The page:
While the term “face-lift” might be a bit much in describing the upgrades currently being carried out within the confines of Kansas University’s Memorial Stadium, it would be no stretch to liken the improvements to an afternoon BOTOX session.
Kivisto Field, on which the KU football team plays its home games, is undergoing an $800,000 to $900,000 resurfacing project that will provide the Jayhawks with a state-of-the art playing surface for the 2009 season.
In replacing the AstroTurf surface that spent the past nine seasons as the program’s turf of choice, Kansas will implement a FieldTurf product called Duraspine, a playing surface some form of which is currently being used by 36 Div. I football teams nationwide, including Nebraska, Missouri and Wisconsin.
“Basically, for this game field, we looked at AstroTurf and FieldTurf,” KU associate athletic director-operations Bill Dickerson said. “… We reviewed with our coaching staff and other administrators, and they liked the FieldTurf. They were the industry leader at the time, they had the most fields in the country, college and pro, so that’s what we decided to go with.”
The perks of the surface, Dickerson says, are numerous. For one thing, it provides a nearly perfectly level playing field. Kansas’ previous field had a concrete crown that gave the field a 12- to 18-inch incline at midfield in order to accommodate the drainage system.
Not so with the FieldTurf, a combination of synthetic grass, silica sand and cryogenic rubber that, despite gaining some notoriety recently after two American cities banned the use of “crumb rubber,” has become a popular option for football programs across the country.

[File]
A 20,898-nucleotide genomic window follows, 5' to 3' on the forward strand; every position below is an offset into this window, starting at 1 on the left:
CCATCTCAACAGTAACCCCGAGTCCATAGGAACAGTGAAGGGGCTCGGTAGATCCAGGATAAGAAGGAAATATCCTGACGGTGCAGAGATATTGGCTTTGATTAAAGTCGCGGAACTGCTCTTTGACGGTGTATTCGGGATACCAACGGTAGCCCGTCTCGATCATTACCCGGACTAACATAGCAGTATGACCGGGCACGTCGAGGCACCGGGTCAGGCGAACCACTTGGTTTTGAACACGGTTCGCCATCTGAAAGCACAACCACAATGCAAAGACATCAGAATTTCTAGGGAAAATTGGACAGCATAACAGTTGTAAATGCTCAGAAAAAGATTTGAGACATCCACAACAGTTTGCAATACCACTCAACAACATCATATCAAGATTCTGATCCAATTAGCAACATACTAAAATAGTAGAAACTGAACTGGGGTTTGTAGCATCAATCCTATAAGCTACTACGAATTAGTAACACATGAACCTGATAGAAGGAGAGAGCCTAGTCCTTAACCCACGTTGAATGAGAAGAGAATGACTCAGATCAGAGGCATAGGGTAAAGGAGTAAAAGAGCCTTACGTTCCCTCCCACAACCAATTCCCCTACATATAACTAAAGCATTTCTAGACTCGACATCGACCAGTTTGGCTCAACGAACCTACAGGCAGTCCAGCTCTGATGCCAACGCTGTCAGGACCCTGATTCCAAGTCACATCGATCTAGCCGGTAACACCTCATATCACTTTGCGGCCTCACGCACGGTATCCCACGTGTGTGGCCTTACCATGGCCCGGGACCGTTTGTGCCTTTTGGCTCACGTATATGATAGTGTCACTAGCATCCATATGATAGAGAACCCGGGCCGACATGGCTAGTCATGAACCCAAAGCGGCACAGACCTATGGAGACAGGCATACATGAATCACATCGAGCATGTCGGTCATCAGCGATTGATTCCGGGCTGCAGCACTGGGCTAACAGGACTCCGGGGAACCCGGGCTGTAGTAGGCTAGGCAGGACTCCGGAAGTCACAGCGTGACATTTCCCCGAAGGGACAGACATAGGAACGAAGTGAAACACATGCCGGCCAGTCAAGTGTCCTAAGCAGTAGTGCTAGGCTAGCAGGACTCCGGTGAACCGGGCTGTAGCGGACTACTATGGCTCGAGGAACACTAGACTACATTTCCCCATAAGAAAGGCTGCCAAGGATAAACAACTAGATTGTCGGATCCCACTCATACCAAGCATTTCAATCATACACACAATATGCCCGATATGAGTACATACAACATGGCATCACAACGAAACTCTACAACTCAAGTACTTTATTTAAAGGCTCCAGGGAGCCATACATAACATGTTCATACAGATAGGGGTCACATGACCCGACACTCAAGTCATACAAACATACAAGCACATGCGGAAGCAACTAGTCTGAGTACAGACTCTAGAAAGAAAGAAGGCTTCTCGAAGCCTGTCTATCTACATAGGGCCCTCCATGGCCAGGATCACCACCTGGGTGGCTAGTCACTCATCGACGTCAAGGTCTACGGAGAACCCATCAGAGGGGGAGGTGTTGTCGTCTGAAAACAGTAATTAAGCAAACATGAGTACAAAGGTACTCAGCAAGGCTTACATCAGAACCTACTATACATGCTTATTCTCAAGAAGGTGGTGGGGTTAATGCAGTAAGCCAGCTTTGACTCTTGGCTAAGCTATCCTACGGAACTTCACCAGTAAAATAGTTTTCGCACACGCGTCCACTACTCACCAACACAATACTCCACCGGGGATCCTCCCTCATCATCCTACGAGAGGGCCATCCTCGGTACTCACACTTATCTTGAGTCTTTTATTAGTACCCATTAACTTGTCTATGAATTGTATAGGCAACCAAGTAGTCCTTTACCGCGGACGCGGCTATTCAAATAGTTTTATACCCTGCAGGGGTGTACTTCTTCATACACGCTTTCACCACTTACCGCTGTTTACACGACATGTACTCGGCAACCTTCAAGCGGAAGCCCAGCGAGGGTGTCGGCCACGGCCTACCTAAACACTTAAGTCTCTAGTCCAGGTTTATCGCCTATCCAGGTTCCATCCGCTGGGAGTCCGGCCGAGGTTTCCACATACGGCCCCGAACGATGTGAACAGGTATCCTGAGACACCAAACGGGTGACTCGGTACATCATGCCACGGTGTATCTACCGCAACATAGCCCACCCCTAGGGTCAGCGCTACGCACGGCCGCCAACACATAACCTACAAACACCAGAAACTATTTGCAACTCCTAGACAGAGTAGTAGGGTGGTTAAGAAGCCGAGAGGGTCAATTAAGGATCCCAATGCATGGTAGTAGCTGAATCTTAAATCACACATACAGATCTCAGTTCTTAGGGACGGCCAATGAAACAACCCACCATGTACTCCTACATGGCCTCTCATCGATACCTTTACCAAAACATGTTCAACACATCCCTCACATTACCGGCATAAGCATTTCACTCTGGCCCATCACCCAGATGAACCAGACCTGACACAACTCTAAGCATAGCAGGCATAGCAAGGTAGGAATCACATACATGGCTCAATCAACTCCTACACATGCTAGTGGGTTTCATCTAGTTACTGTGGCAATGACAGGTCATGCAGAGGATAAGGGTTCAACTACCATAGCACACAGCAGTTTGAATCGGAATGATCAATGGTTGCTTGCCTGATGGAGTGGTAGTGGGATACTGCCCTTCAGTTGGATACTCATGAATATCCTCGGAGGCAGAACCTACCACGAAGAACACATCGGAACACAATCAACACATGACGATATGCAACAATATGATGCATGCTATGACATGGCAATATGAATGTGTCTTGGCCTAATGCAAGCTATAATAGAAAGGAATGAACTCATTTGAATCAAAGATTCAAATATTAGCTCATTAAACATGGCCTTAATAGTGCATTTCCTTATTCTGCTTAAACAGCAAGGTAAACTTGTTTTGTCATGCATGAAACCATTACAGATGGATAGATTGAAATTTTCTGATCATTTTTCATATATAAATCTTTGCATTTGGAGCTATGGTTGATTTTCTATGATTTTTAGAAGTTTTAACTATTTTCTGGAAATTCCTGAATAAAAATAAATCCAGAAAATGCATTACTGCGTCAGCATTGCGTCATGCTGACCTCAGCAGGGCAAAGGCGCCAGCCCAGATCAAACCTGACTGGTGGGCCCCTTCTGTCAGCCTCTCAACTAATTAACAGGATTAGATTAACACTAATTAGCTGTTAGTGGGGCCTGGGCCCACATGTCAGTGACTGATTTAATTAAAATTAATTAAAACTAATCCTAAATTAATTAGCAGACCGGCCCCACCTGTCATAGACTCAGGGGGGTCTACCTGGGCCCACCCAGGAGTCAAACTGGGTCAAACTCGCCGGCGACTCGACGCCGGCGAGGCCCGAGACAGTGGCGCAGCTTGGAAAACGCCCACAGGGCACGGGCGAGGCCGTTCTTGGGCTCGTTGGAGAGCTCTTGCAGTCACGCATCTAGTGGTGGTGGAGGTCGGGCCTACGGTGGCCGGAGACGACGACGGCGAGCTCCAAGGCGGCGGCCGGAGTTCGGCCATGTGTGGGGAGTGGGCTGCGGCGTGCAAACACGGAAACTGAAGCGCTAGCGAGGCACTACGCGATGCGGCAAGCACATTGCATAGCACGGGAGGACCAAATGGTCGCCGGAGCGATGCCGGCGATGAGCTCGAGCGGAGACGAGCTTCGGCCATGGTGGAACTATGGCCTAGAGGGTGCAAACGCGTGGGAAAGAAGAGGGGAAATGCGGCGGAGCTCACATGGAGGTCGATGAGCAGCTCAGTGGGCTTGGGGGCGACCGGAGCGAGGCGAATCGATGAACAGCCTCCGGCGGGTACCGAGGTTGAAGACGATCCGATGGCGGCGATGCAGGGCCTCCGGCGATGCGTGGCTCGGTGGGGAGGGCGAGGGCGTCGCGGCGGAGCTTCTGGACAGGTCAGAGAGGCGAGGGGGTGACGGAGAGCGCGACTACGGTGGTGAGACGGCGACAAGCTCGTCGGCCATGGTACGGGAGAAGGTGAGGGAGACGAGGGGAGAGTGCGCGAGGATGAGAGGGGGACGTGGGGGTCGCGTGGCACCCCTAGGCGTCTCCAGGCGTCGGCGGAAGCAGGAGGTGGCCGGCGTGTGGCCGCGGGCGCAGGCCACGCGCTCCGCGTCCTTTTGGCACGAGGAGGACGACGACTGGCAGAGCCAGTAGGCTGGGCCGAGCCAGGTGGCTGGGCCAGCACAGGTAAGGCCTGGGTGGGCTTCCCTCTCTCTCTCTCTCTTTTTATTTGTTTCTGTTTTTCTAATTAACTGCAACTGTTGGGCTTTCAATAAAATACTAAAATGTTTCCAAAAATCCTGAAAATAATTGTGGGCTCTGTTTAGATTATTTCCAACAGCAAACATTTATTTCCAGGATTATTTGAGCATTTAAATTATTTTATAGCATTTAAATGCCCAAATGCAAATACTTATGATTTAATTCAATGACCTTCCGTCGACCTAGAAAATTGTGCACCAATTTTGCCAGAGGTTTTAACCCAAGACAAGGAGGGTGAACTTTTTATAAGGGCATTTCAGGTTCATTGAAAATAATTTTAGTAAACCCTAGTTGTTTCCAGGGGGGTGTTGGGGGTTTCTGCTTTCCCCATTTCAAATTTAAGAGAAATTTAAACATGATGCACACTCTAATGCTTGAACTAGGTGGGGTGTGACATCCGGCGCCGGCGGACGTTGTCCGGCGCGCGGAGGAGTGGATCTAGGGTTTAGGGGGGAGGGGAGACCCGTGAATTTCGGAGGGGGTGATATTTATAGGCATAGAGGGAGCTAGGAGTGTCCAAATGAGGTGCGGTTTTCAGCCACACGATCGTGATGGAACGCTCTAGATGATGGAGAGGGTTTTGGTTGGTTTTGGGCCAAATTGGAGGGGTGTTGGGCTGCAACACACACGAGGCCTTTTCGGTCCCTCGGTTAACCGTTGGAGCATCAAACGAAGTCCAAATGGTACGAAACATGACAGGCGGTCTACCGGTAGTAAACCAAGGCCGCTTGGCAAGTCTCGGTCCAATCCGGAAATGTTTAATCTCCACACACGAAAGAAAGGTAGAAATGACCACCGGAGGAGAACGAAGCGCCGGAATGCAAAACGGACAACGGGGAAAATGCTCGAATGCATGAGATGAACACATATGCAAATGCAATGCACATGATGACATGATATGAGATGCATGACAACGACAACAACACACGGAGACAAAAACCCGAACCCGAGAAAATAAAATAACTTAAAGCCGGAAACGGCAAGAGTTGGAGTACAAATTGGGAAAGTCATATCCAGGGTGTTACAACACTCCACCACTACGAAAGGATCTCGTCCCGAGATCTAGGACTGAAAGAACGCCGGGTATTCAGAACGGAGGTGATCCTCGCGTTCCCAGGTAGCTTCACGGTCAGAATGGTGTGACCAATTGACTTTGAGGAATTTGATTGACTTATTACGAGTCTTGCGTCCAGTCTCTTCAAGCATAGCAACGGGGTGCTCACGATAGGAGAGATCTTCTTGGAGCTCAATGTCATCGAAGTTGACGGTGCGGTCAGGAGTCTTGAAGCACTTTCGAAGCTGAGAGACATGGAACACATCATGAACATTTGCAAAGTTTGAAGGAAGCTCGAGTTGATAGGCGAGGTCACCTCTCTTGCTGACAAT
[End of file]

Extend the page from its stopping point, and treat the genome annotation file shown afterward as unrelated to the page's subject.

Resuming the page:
It will also consist of the same material used in the team’s practice fields, a sticking point for the program’s coaches and administrators who sought consistency in playing surfaces.
“The coaches are thrilled with it,” Dickerson said. “They’re happy they have the same turf system that they have on the practice field, and anytime you get a new surface, things are going to be a little better.”
In addition to the field upgrade, meanwhile, KU officials have discussed the possibility of replacing the stadium’s current scoreboard as early as this summer. According to documents Kansas University provided to the school’s board of regents for their June meeting, the plan would include “removing the existing, (10-year-old) scoreboard, providing supports for the new scoreboard configuration, installing new enclosure and new wiring to the camera and video board control system.”
The project, if undertaken, is expected to cost roughly $2,100,000 and would be paid for with Kansas Athletics funds.
The KU athletic department was quick to note that the implementation of a new scoreboard isn’t a foregone conclusion. Yet.
“Nothing has been decided yet,” associate athletic director Jim Marchiony said. “(But) we should know within the next three weeks.”